Wastewater treatment scum converted to fuel

University of Minnesota converts plant scum into fuel

ST. PAUL, Minn. - Wastewater treatment plants keep our waterways clean.

In the process of cleaning dirty water, scum -- a white, muddy byproduct -- is produced. Normally the scum has no use and ends up in a landfill. But Professor Roger Raun and his team at the University of Minnesota found a better use for it.

"This is a very valuable product. It contains a lot of free fatty acids so that's very high value and high energy content in it. Now it simply goes to waste," said Dr. Ruan.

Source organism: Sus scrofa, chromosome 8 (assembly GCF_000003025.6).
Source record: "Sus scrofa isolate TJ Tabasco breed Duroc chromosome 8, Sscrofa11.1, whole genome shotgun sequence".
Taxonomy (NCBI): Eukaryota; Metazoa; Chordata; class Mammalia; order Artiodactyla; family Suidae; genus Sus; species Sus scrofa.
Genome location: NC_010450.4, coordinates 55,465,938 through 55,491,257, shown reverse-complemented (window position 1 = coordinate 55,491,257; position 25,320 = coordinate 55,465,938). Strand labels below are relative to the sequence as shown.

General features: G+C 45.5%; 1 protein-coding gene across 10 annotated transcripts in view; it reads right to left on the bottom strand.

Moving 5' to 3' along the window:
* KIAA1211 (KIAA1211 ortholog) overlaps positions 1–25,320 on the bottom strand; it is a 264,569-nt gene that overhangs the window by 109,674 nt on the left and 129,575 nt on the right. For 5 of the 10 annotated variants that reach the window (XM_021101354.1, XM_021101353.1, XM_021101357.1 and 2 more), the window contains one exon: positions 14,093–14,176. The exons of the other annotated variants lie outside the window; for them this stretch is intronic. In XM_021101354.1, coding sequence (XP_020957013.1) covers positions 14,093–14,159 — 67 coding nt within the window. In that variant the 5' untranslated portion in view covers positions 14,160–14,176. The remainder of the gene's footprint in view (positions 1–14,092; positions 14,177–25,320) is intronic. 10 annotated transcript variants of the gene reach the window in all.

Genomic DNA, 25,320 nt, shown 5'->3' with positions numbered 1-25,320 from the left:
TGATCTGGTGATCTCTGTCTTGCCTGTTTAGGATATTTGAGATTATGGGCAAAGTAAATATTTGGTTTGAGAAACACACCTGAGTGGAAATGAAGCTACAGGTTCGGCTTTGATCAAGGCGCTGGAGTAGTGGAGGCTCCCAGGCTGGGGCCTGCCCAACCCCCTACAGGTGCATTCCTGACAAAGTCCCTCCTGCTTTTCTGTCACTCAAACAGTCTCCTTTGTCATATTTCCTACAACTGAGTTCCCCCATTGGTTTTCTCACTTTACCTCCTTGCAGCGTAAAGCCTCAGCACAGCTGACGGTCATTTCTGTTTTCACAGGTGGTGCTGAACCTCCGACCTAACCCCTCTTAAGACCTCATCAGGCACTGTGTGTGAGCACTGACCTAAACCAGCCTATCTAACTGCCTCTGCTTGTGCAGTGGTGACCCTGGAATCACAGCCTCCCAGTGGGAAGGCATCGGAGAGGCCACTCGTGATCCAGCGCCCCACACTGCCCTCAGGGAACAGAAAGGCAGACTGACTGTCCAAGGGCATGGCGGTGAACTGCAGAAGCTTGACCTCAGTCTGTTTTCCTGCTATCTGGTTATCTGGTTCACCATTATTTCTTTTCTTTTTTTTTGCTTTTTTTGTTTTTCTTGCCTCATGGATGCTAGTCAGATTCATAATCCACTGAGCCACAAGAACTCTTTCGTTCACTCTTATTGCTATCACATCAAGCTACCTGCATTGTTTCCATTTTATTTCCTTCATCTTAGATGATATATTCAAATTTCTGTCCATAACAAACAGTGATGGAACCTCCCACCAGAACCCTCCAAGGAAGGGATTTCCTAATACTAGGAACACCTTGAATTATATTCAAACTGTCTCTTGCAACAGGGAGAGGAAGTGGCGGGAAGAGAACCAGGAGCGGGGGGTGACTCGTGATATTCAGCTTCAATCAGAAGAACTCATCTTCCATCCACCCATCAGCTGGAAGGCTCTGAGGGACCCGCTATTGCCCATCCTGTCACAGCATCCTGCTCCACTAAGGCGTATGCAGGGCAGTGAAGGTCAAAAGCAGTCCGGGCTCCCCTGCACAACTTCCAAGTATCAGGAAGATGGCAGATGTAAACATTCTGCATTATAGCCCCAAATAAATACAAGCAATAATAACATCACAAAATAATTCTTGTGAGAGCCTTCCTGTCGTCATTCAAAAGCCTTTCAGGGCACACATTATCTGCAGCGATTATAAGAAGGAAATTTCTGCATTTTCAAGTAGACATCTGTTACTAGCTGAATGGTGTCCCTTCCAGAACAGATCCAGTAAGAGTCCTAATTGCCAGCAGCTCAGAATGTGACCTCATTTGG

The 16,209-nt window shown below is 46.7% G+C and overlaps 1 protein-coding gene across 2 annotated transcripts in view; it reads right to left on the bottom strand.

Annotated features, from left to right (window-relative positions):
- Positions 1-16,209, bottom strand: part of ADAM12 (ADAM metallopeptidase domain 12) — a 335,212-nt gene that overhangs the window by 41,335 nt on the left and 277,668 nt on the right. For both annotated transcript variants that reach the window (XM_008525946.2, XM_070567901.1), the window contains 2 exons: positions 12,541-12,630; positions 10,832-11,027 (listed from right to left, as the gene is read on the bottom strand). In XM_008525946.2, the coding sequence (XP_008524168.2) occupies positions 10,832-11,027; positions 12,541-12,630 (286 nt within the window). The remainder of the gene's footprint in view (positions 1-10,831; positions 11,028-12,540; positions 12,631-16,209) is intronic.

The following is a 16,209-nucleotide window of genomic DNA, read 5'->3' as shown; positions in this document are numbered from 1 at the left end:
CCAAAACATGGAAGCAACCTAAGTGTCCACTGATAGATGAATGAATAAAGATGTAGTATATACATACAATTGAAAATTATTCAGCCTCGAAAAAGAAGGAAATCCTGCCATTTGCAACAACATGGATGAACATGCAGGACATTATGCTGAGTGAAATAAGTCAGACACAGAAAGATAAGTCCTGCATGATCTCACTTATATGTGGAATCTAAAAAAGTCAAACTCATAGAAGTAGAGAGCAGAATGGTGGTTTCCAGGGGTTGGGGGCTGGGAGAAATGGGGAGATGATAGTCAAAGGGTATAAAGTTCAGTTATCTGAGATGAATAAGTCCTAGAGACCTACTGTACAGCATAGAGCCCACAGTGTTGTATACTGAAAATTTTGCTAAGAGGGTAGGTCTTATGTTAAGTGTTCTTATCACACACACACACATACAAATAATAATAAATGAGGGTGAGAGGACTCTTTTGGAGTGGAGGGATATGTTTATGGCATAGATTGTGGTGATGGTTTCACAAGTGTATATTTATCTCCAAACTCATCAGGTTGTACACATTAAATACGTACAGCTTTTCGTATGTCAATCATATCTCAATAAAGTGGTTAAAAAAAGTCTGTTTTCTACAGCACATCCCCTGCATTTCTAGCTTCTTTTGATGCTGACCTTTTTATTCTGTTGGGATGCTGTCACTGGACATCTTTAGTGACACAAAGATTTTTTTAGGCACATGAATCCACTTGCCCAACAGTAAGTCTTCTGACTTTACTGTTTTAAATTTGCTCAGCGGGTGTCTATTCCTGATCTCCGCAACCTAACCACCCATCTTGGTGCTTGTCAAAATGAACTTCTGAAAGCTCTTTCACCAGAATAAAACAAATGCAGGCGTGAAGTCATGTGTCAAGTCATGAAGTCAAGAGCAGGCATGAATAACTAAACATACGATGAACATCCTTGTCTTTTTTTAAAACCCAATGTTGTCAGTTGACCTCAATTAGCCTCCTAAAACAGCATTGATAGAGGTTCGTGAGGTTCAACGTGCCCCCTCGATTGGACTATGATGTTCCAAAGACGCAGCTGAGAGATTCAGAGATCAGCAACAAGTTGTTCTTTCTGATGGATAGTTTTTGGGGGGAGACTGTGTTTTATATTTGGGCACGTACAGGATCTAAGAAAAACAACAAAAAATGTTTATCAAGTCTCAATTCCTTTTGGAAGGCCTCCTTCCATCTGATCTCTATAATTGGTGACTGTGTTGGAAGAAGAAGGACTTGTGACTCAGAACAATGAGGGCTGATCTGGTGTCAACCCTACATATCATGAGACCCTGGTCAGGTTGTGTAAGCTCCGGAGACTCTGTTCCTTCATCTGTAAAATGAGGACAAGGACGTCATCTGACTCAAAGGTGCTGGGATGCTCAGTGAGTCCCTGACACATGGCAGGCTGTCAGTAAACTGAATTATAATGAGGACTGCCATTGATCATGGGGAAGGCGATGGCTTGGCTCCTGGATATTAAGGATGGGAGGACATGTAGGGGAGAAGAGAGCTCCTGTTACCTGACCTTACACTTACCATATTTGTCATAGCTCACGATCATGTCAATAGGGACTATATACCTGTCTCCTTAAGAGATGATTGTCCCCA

Locally, the St. Paul Wastewater Treatment Plant produces roughly 3.5 tons of scum a day. Over the course of a year, they say that could yield close to 200,000 gallons of bio diesel annually.

In the lab, Professor Ruan and doctoral candidate Erik Anderson have discovered that the process of converting scum to fuel is very efficient.

"The actual waste oil itself conversion is very very high, you are talking about complete utilization of the free fatty acids inside. That's the difference between this technology and some other traditional technique," said Ruan.

Right now, the process is close to 90 percent efficient and there are plans to expand it for use in large-scale wastewater treatment plants in the future.

© 2017 KARE-TV


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